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Officer indicted on fraud charges

US says he faked injuries; detective pleads not guilty

Eli Gonzalez was once a top cop. Eli Gonzalez was once a top cop.
By David Abel and Maria Cramer
Globe Staff / March 25, 2010

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A Boston police detective who was once named a “top cop’’ for good police work was arraigned yesterday in federal court on charges he faked injuries and defrauded the city and a private insurer in a disability scam, prosecutors said.

Eliezer Gonzalez, 48, a divorced father of two and former Marine who lives in East Boston, was charged with 34 counts of mail fraud after authorities said they photographed him walking and acting normally, then showing up at medical appointments using a cane and pretending he could not walk or speak without assistance.

“The allegations against Mr. Gonzalez are an affront to the honest men and women of the Boston Police Department,’’ US Attorney Carmen M. Ortiz said in a statement. “The fraudulent disability claims he allegedly made denigrate officers and other public servants who are truly disabled in the line of duty.’’

Gonzalez, wearing jeans and an inside-out black T-shirt, walked without assistance into the courtroom and pleaded not guilty in US District Court in Boston. He was released on a $10,000 unsecured bond and ordered to stay in Massachusetts.

Neither his court-appointed lawyer nor relatives commented after the arraignment.

Gonzalez went on leave after allegedly suffering a back injury in September 2007 when he fell on a cement floor while making an arrest, police records show. He later said the injuries included orthopedic issues and post-traumatic stress. He began receiving tax-free injury pay and filed for accidental disability retirement.

He fraudulently collected his pay and supplemental insurance benefits, prosecutors said. He also appeared at required medical appointments at Boston Police Headquarters, “walking slowly with the assistance of a cane and accompanied by associates who assisted him,’’ the indictment read.

But before and after the appointments, Gonzalez was videotaped and photographed walking normally, without a cane, prosecutors said.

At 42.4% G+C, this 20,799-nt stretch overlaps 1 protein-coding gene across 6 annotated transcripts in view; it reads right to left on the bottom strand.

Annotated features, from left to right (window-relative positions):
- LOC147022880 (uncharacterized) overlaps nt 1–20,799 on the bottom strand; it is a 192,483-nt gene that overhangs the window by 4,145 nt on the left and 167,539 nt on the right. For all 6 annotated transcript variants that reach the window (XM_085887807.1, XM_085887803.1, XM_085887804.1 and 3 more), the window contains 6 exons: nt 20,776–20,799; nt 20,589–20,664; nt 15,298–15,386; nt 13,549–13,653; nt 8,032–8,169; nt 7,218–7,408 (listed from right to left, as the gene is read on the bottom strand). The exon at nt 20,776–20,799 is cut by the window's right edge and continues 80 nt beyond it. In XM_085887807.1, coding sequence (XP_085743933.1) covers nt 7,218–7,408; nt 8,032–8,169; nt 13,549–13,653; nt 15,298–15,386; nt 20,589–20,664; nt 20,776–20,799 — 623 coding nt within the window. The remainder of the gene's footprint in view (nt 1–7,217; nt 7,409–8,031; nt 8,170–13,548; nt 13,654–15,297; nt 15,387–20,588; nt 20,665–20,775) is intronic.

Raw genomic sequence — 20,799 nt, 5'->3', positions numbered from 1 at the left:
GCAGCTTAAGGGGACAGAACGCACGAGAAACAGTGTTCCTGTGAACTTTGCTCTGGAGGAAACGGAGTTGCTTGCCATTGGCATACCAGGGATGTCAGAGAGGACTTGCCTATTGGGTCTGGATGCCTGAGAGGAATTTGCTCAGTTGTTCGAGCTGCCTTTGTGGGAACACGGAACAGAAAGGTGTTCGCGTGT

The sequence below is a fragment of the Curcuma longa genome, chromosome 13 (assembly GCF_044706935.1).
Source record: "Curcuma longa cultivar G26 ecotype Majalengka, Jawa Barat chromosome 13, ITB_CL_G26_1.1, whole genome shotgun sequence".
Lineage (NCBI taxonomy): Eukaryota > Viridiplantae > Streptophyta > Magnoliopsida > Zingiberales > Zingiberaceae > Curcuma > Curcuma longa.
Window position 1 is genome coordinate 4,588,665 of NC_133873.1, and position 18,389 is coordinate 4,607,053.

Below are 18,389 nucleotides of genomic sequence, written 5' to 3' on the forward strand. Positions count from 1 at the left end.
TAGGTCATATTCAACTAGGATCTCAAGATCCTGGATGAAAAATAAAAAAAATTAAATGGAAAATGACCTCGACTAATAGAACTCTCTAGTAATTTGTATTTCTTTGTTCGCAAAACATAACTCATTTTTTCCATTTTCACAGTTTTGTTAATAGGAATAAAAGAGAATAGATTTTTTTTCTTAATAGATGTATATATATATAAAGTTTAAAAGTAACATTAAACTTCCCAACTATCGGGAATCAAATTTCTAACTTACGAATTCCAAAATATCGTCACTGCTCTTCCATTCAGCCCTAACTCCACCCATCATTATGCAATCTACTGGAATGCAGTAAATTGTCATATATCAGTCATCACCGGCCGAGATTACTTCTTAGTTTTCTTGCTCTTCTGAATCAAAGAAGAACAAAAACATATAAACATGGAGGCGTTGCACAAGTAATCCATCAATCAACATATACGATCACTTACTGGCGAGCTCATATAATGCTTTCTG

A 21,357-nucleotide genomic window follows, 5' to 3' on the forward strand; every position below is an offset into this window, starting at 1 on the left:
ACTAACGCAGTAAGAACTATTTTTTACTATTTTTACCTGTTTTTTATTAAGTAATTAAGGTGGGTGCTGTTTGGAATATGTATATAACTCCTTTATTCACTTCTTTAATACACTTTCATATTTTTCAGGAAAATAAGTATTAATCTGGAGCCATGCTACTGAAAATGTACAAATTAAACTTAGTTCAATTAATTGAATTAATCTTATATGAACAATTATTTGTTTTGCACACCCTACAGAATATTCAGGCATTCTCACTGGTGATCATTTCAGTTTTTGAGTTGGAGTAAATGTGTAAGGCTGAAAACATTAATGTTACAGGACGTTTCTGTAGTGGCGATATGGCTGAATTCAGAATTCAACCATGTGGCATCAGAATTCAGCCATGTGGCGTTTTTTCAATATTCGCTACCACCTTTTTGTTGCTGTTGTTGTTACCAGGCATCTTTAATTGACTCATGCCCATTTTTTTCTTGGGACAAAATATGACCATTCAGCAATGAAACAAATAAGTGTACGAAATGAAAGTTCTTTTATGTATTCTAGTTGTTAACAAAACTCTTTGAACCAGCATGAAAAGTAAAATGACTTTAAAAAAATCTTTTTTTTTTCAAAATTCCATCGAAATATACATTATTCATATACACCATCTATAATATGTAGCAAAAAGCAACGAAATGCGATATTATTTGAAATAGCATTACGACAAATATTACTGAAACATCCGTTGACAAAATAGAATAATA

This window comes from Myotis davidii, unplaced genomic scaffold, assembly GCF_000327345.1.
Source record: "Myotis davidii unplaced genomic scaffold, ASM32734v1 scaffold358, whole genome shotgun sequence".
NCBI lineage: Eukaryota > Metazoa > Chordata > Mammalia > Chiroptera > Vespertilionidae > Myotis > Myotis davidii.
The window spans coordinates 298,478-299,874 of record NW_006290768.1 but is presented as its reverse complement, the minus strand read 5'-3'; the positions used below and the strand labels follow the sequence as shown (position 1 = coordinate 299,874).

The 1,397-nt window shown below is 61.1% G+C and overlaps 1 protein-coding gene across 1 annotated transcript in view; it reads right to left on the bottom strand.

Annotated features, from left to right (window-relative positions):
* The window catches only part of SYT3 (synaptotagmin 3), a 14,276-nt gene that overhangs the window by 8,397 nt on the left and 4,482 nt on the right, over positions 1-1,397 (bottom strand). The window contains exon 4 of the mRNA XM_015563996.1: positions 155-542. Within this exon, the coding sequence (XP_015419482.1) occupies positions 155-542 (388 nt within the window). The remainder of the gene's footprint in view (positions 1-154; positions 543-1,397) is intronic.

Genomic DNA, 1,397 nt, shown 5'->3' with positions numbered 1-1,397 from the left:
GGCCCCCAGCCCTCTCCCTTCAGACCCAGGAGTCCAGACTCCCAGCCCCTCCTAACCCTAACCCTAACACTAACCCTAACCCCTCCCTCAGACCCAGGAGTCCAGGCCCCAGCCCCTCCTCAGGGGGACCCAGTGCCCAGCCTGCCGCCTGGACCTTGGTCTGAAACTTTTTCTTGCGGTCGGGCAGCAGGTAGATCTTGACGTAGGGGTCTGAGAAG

“At his Boston Police Department medical appointments, Gonzalez fraudulently acted both physically and mentally impaired, often requiring his associates to speak to the medical staff on his behalf,’’ the indictment said. In addition to his alleged physical impairments, he professed to have psychological impairments, such as a fear of crowds and cars.

In May 2008, Gonzalez allegedly appeared at an appointment using a cane and looking debilitated. But several days later, he traveled to Vietnam.

There, he socialized with friends “and participated in various strenuous tourist activities in an unimpaired fashion and without the aid of a cane and included videotaping himself riding on the back of a moped weaving through a crowded street,’’ prosecutors said in the indictment. It was not clear how they obtained a copy of the footage.

During the arraignment, Gonzalez sat and stood several times, without apparent difficulty. He was arrested Tuesday night outside a home in Boston, prosecutors said.

After the arraignment, a man who identified himself as Tony Magnifico said Gonzalez was a good friend and served as his best man when Magnifico was married in Vietnam in 2008. He said that was why Gonzalez was visiting.

“The charges are ludicrous,’’ said Magnifico. “I don’t have any idea why charges like that would be pushed on an officer like that.’’

Moments after the court hearing, police arrested Magnifico on what they described as an unrelated warrant.

In 2005, the National Association of Police Organizations picked Gonzalez to receive the Massachusetts Top Cops award after he tracked down a missing 19-day-old infant and arrested the alleged abductor. Before joining the force, he served for six years in the Marine Corps.

Gonzalez is former president of the Massachusetts chapter of the National Latino Peace Officers Association. In 1993, the Boston Police Department investigated how that organization collected money from the public. Gonzalez was never charged or disciplined in the matter, but the local chapter of the association disbanded in 1995, according to Globe reports.

During his 22 years on the force, Gonzalez has been disciplined by the Police Department, internal affairs reports show.

In 1996, he was suspended for five days after allegedly driving an unregistered and uninsured vehicle. In 2002, he was suspended for 60 days after being accused of leaving his district without permission and misusing his authority. He also was disciplined for improperly documenting evidence and lying to his superiors about that case.

In 2004, Gonzalez was suspended for three days for leaving his area of duty without notifying superiors. A year later, he was accused of inappropriately confronting an employee of an East Boston restaurant about a personal dispute while on duty.

In 2006, he was suspended for 90 days and required to complete a certified batterer’s program after he was accused of abusing his wife and trying to hide his behavior from investigators. The same year he was accused of misplacing his badge and duplicating it without informing his superiors.

“The Boston Police Department will continue to take an aggressive stance on any individual who takes advantage of a law intended to protect officers who are legitimately injured on the job,’’ Boston Police Commissioner Edward F. Davis said in a statement. “We are committed to maintaining effective community relations and will not tolerate violations of the public’s trust.’’

If convicted, Gonzalez faces up to 20 years in prison, to be followed by three years of supervised release, and a $250,000 fine on each count of mail fraud.

A trial was scheduled to begin May 4.